Ola Kallenius, chief executive of Daimler, at the assembly line in the Sindelfingen plant © Michaela Handrek-Rehle/Bloomberg

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German automotive giant Daimler has ruled out expanding production in its home country as it prepares for further cost cuts in the face of a sharp fall in global car sales.

Ola Kallenius, chief executive of the group, which owns Mercedes-Benz and is the country’s oldest carmaker, told the Financial Times it would invest in the rapidly growing Chinese market instead, “and perhaps overseas, to further keep this balance of trying to produce where you sell”.

His comments come days after German car parts supplier Continental said that a further 10,000 jobs were at risk worldwide, on top of 20,000 announced last year.

The German car industry is the backbone of Europe’s largest economy and directly employs about 815,000 people in the country, according to the VDA lobby group. A total of 2.2m work in roles related to car manufacturing.

In June, IG Metall, the union that represents most German car workers, said at least 80,000 jobs could be lost in Germany due to the downturn in the global car market caused by the pandemic.

Tens of thousands of job losses had already been announced before the outbreak, as the industry has struggled with the high costs of shifting to electric vehicle development and production.

Unlike rival Volkswagen, which has just 40 per cent of its workforce in Germany, more than half of Daimler’s 300,000 or so staff are based in its home country, where wages are significantly higher than in central and eastern Europe and Asia.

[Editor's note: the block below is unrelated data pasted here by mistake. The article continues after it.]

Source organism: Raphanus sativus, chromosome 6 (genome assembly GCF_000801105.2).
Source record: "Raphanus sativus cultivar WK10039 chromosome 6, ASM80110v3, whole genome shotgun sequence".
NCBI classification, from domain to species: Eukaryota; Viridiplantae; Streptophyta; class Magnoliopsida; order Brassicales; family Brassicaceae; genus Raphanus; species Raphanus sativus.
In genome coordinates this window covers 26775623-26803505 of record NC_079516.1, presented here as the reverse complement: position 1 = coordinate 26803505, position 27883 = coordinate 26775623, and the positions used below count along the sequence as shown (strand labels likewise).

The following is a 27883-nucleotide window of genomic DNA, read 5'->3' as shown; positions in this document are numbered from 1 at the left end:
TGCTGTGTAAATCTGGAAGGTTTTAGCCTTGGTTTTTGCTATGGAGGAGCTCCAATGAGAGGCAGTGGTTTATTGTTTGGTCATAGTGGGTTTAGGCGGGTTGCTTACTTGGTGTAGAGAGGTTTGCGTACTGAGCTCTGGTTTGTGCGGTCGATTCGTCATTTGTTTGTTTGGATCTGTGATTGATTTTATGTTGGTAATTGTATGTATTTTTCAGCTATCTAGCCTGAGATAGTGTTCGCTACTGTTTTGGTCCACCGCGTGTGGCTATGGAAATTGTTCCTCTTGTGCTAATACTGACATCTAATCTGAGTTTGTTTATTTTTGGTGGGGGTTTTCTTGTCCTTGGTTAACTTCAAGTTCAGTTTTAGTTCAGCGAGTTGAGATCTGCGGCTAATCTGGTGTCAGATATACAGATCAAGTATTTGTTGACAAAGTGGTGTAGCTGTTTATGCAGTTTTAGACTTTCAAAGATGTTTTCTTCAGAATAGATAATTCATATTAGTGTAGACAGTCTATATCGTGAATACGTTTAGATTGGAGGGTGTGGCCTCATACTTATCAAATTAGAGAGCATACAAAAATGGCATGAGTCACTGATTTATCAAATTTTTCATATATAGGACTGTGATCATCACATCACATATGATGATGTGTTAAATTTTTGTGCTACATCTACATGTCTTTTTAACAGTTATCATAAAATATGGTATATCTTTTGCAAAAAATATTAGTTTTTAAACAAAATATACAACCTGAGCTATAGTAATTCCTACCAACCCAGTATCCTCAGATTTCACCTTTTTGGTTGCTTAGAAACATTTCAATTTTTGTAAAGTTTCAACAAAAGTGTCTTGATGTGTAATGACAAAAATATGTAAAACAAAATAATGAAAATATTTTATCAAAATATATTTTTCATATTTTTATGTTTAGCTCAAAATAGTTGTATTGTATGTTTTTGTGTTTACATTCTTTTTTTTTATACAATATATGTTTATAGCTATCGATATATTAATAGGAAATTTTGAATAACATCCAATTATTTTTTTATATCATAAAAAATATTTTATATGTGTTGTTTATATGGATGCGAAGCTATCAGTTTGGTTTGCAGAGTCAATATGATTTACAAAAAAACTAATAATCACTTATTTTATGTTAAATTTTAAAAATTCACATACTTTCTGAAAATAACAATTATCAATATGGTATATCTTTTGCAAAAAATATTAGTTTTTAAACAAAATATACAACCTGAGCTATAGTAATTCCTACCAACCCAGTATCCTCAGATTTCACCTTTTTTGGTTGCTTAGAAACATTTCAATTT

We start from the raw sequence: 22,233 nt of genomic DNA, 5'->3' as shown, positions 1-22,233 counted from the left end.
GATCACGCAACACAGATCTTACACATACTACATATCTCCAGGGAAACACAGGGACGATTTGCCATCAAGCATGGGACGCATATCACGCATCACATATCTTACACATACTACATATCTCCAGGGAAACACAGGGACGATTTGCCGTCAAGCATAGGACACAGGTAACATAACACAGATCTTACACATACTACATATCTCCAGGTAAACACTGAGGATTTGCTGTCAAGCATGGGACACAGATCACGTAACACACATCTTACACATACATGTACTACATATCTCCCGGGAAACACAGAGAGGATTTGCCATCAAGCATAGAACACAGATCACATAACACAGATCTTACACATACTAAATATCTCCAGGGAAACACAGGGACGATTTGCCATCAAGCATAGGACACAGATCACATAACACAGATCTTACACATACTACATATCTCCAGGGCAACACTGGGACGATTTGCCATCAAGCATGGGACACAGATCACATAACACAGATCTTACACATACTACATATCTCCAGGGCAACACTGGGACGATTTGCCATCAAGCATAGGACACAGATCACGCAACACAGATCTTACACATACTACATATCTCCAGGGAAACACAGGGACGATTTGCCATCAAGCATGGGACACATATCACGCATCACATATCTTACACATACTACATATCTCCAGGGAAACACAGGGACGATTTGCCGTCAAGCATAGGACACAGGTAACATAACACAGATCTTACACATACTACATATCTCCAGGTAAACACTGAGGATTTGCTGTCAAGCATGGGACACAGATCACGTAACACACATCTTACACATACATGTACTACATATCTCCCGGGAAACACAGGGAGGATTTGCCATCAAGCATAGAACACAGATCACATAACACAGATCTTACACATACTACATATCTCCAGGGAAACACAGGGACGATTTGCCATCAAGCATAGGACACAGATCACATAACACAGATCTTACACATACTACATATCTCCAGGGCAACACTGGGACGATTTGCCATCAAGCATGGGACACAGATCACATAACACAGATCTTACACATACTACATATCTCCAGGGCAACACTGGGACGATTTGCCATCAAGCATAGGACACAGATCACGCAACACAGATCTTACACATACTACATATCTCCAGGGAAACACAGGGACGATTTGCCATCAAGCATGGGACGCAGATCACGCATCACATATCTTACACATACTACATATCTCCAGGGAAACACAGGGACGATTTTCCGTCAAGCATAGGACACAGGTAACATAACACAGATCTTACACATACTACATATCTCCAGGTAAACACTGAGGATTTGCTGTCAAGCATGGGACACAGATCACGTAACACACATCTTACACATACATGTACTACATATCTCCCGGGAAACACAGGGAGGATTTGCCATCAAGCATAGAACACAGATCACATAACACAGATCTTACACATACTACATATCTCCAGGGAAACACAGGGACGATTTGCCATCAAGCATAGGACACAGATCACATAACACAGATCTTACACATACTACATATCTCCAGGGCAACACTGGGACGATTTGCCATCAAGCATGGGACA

Roughly 130,000 of those jobs are guaranteed until the end of the decade, thanks to a 2017 deal between unions and former chief executive Dieter Zetsche.

However last year, Germany accounted for less than 15 per cent of Mercedes car sales, while the company sold double that amount — some 700,000 vehicles — in China alone.

Mr Kallenius, who has previously emphasised that Mercedes would seek to locate its factories closer to its biggest markets, conceded that “labour cost on the production side is higher [in Germany]”, and that Daimler would “have to get more out of labour productivity”.

Last year, it announced it would cut more than 10,000 jobs worldwide over the next couple of years, as part of efforts to save at least €1.4bn in personnel costs.

Because of the pandemic, “the restructuring is going to have to go a little bit deeper”, Mr Kallenius said, but he would not say how many more jobs would be lost.

“We will present to the markets when we have more information on where we think the market is going to go next year,” he added.

On Thursday, Daimler announced it had invested €730m in upgrading parts of its Mercedes factory in Sindelfingen, near Stuttgart, which supports approximately 200,000 jobs in the region, and is where its flagship luxury S-Class saloon is made.

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